Photography News | Issue 32 | absolutephoto.com
50 First tests
Lee Filters 100mm ND grads from£86 Neutral density filters are
Prices &availability Seven5
Medium grad single filter (0.3ND to 0.9ND) £62.25 Medium grad single filter (1.2 ND) £93.38 Medium grad set (0.3ND, 0.6ND & 0.9ND) £166 100mm Very Hard and Medium grad single filter (0.3ND to 0.9ND) £86.23 Very Hard and Medium grad single filter (1.2 ND) £130.63 Very Hard and Medium grad sets (0.3ND, 0.6ND & 0.9ND) £215.60 SW150 Very Hard and Medium grad single filter (0.3ND to 0.9ND) £95.64 Very Hard and Medium grad single filter (1.2 ND) £143.46 Very Hard and Medium grad sets (0.3ND, 0.6ND & 0.9ND) £258 Contact leefilters.com
aperture gives a more obvious tonal transition than at a wider aperture or a longer lens at the same aperture value. Thus, now if you want a stronger effect with a telephoto then you can slide in the Very Hard grad. Alternatively, if you need a smoother transition with a wide- angle you can try the Medium. I tried the 0.3, 0.6 and 0.9ND Medium and Very Hard sets. A soft three-pocket pouch comes with each set, which helps protect the filters. Resin filters can mark or scuff quite easily so the pouch is very welcome. In terms of performance the filters work as described, giving effective results without impacting on lens quality or white-balance. Obviously it depends on what you actually like to shoot and personal taste, but I found I was getting most use from the Medium set and it does fill that gap when the Soft grad isn’t enough and Hard too much. The Very Hard grads are handy too, but the sharp transition needs careful use and scene selection. I found them especially useful when shooting with telephotos. WC
incredibly useful whether you shoot rural or urban scenes and Lee Filters is the brand of choice for many keen photographers. Lee’s grads are respected for their optical quality and consistency. They are hand dipped in its facility in England and it is because of this production method that the company can offer bespoke filters such as Medium and Very Hard grads in addition to its standard Soft and Hard versions. These were available to anyone who requested, and presumably paid, for the privilege. However, demand has encouraged Lee to make Medium and Very Hard grads available as standard offerings in its range and they’ve arrived for each of its various systems. The exception is Very Hard in the Seven5 system – the Hard grad has the same effect as the Very Hard version due to the smaller image size. It is a good move by Lee because the new options give photographers that extra creative control when the Soft grad transition is too subtle and the Hard grad not hard enough. This means you can darken the sky whether the horizon is clean and unbroken or if trees and buildings are protruding into it. It also means that you have more options when it comes to your aperture and lens choice. A wide-angle lens used at a small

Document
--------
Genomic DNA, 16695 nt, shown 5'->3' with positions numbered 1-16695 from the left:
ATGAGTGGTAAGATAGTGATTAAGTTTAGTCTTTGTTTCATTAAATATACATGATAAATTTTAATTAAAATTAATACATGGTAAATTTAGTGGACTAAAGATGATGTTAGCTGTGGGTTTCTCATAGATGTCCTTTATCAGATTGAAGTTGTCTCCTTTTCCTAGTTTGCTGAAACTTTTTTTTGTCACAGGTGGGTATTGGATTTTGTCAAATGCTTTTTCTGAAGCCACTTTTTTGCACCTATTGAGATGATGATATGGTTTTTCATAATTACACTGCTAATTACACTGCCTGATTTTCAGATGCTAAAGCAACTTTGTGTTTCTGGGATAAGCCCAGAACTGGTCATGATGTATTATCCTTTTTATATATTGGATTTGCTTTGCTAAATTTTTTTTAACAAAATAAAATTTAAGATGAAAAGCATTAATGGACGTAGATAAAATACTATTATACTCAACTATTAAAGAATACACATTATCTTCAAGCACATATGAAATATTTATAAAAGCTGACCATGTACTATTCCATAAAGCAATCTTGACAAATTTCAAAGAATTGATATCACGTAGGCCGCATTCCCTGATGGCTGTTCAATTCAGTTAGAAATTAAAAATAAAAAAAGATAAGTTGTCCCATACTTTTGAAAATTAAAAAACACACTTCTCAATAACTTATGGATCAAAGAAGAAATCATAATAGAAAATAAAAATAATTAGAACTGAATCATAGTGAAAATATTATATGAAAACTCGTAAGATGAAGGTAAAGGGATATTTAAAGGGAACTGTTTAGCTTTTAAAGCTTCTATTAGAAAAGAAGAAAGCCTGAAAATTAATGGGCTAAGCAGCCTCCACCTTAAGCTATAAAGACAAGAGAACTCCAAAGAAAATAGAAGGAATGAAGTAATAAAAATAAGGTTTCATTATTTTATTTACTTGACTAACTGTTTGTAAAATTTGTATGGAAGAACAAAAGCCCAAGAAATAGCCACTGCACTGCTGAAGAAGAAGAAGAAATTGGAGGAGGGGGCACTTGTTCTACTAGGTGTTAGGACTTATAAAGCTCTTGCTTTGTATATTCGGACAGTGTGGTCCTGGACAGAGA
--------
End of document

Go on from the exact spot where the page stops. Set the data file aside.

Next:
Images The Medium and Very Hard grads join Lee’s Soft and Hard filters to give scenic photographers even more options.
Having the extra creative options provided by the new Lee ND grads is very welcome and they will certainly prove popular additions to the filter collections of many photographers. For me, the Medium set is now a constant companion in my camera bag.
Resin filters can mark or scuff quite easily so the pouch is very welcome
Pros High quality, neutral, work as described Cons Price, resin filters mark easily
Right To give you an idea of the pictorial effect of the new Lee ND grads we shot the same scene with six of the new filters. You would normally tailor filter choice to the scene but here we stuck to one scene. The shots were taken on a tripod-mounted Nikon D810 with a 24-120mm zoom at 70mm and a manual exposure of 1/50sec at f/11. These are out-of-the-camera JPEGs and white-balance was set to sunny daylight preset.
Very Hard 0.3
Very Hard 0.6
Very Hard 0.9
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